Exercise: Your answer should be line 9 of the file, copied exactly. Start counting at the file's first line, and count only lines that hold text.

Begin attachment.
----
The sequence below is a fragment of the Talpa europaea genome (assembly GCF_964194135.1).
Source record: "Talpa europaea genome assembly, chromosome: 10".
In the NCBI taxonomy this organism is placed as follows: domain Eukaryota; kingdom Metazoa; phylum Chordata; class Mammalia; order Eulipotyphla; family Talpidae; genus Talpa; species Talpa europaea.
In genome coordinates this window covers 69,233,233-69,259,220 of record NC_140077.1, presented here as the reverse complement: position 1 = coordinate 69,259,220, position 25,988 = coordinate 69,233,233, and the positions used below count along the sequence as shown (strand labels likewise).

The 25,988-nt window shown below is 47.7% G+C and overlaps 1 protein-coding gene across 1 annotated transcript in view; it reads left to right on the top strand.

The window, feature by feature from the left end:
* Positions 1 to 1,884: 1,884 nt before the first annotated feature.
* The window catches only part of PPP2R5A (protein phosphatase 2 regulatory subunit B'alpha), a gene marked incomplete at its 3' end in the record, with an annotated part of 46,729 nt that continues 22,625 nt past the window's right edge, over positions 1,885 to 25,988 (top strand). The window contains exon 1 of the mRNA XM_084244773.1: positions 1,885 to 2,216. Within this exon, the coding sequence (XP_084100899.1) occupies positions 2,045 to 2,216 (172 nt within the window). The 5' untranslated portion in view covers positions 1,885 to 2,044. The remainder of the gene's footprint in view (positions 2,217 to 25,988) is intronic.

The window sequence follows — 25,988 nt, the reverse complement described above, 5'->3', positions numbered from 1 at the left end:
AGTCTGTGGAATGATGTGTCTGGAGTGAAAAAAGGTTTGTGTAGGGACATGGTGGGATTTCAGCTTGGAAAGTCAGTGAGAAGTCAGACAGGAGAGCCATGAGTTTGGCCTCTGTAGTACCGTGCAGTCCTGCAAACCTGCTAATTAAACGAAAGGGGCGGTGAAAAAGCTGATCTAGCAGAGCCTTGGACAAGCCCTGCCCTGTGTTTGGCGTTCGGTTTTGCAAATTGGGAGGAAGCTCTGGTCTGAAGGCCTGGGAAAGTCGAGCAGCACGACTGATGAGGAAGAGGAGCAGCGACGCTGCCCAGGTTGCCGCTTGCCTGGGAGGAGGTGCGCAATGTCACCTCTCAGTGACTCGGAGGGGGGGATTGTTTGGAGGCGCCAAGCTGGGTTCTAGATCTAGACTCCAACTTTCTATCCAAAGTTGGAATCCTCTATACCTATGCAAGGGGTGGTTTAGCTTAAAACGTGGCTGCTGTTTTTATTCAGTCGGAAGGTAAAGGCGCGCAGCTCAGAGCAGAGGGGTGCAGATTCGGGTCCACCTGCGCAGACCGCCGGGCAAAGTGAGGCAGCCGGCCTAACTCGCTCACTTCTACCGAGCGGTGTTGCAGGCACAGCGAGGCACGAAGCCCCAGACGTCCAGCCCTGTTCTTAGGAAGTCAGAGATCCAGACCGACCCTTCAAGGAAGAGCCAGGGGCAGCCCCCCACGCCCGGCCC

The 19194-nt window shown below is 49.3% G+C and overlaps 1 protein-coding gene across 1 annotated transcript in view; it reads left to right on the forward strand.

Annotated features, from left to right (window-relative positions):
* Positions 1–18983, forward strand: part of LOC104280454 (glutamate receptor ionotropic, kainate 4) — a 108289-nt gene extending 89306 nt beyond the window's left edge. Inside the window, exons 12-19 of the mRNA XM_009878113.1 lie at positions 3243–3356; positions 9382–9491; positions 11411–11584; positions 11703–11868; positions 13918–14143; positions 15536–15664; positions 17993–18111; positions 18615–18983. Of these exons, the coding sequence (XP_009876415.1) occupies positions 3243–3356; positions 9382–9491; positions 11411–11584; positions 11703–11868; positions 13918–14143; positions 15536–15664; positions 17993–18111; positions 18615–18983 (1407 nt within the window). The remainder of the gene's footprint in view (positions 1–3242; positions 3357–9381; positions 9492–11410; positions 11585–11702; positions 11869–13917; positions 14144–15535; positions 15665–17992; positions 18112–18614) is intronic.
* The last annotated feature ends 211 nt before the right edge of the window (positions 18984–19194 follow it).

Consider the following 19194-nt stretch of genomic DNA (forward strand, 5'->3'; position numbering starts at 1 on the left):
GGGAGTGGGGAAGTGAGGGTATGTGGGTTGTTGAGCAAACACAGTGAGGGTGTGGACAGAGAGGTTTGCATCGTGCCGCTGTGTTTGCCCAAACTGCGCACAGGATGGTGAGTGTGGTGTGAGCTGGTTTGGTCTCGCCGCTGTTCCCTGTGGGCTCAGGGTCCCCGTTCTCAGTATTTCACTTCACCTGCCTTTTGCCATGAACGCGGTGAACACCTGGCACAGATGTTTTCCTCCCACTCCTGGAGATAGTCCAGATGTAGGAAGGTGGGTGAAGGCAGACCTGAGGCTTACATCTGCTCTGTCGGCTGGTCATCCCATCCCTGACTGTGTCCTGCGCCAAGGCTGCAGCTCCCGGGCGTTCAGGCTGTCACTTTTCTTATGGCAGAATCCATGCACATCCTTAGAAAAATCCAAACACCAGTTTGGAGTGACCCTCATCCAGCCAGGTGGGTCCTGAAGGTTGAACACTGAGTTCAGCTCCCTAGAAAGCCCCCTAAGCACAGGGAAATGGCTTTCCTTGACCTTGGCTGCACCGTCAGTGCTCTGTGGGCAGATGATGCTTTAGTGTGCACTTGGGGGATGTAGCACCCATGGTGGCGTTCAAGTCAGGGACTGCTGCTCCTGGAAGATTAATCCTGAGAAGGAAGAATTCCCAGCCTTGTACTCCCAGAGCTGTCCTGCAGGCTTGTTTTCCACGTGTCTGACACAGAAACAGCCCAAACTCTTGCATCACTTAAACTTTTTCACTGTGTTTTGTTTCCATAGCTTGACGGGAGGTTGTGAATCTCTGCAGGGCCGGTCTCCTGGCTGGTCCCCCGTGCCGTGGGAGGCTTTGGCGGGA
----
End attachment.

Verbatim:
The window sequence follows — 25,988 nt, the reverse complement described above, 5'->3', positions numbered from 1 at the left end: